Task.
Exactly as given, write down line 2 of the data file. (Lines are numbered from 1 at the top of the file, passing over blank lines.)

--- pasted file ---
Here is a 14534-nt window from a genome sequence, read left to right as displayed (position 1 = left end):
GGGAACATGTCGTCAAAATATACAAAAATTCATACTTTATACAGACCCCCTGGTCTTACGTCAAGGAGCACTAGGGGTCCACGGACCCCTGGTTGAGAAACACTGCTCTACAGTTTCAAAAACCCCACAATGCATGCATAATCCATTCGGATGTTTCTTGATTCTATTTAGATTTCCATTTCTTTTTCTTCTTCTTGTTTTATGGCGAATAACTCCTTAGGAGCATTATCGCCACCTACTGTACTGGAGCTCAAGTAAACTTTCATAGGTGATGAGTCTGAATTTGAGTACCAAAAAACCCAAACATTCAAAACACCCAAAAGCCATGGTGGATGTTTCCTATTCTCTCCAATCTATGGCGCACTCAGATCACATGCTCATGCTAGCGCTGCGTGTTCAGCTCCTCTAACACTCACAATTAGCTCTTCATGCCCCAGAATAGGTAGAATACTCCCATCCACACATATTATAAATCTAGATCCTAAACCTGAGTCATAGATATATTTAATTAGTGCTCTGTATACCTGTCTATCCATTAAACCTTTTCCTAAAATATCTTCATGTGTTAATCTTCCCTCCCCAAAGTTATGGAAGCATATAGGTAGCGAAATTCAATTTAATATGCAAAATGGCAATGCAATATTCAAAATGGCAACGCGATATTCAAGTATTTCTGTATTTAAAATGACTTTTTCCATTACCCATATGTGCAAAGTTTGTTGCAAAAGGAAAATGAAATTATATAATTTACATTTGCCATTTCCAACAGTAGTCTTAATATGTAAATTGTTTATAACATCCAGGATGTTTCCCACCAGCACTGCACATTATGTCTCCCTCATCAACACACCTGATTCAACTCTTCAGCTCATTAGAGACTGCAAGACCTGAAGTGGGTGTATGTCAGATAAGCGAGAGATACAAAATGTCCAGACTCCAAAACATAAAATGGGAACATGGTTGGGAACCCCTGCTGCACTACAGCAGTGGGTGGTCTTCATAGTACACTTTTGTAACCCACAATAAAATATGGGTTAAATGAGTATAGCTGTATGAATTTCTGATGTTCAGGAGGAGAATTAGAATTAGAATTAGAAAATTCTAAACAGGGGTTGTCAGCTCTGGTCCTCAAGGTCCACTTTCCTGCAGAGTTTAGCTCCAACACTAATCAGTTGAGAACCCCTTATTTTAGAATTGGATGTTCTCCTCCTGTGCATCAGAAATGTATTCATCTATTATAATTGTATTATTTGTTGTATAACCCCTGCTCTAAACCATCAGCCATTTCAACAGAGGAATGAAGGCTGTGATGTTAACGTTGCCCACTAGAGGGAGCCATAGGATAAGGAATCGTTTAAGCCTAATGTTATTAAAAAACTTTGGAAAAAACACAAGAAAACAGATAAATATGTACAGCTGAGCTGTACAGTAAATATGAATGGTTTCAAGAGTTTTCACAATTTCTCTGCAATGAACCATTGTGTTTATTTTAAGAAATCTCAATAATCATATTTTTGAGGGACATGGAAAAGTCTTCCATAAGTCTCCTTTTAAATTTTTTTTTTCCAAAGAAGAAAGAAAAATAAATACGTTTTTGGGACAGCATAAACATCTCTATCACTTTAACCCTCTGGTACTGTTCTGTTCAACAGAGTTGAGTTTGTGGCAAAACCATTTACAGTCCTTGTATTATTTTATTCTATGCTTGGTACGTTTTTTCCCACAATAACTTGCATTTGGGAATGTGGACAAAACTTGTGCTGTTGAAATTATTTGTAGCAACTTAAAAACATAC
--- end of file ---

GGGAACATGTCGTCAAAATATACAAAAATTCATACTTTATACAGACCCCCTGGTCTTACGTCAAGGAGCACTAGGGGTCCACGGACCCCTGGTTGAGAAACACTGCTCTACAGTTTCAAAAACCCCACAATGCATGCATAATCCATTCGGATGTTTCTTGATTCTATTTAGATTTCCATTTCTTTTTCTTCTTCTTGTTTTATGGCGAATAACTCCTTAGGAGCATTATCGCCACCTACTGTACTGGAGCTCAAGTAAACTTTCATAGGTGATGAGTCTGAATTTGAGTACCAAAAAACCCAAACATTCAAAACACCCAAAAGCCATGGTGGATGTTTCCTATTCTCTCCAATCTATGGCGCACTCAGATCACATGCTCATGCTAGCGCTGCGTGTTCAGCTCCTCTAACACTCACAATTAGCTCTTCATGCCCCAGAATAGGTAGAATACTCCCATCCACACATATTATAAATCTAGATCCTAAACCTGAGTCATAGATATATTTAATTAGTGCTCTGTATACCTGTCTATCCATTAAACCTTTTCCTAAAATATCTTCATGTGTTAATCTTCCCTCCCCAAAGTTATGGAAGCATATAGGTAGCGAAATTCAATTTAATATGCAAAATGGCAATGCAATATTCAAAATGGCAACGCGATATTCAAGTATTTCTGTATTTAAAATGACTTTTTCCATTACCCATATGTGCAAAGTTTGTTGCAAAAGGAAAATGAAATTATATAATTTACATTTGCCATTTCCAACAGTAGTCTTAATATGTAAATTGTTTATAACATCCAGGATGTTTCCCACCAGCACTGCACATTATGTCTCCCTCATCAACACACCTGATTCAACTCTTCAGCTCATTAGAGACTGCAAGACCTGAAGTGGGTGTATGTCAGATAAGCGAGAGATACAAAATGTCCAGACTCCAAAACATAAAATGGGAACATGGTTGGGAACCCCTGCTGCACTACAGCAGTGGGTGGTCTTCATAGTACACTTTTGTAACCCACAATAAAATATGGGTTAAATGAGTATAGCTGTATGAATTTCTGATGTTCAGGAGGAGAATTAGAATTAGAATTAGAAAATTCTAAACAGGGGTTGTCAGCTCTGGTCCTCAAGGTCCACTTTCCTGCAGAGTTTAGCTCCAACACTAATCAGTTGAGAACCCCTTATTTTAGAATTGGATGTTCTCCTCCTGTGCATCAGAAATGTATTCATCTATTATAATTGTATTATTTGTTGTATAACCCCTGCTCTAAACCATCAGCCATTTCAACAGAGGAATGAAGGCTGTGATGTTAACGTTGCCCACTAGAGGGAGCCATAGGATAAGGAATCGTTTAAGCCTAATGTTATTAAAAAACTTTGGAAAAAACACAAGAAAACAGATAAATATGTACAGCTGAGCTGTACAGTAAATATGAATGGTTTCAAGAGTTTTCACAATTTCTCTGCAATGAACCATTGTGTTTATTTTAAGAAATCTCAATAATCATATTTTTGAGGGACATGGAAAAGTCTTCCATAAGTCTCCTTTTAAATTTTTTTTTTCCAAAGAAGAAAGAAAAATAAATACGTTTTTGGGACAGCATAAACATCTCTATCACTTTAACCCTCTGGTACTGTTCTGTTCAACAGAGTTGAGTTTGTGGCAAAACCATTTACAGTCCTTGTATTATTTTATTCTATGCTTGGTACGTTTTTTCCCACAATAACTTGCATTTGGGAATGTGGACAAAACTTGTGCTGTTGAAATTATTTGTAGCAACTTAAAAACATAC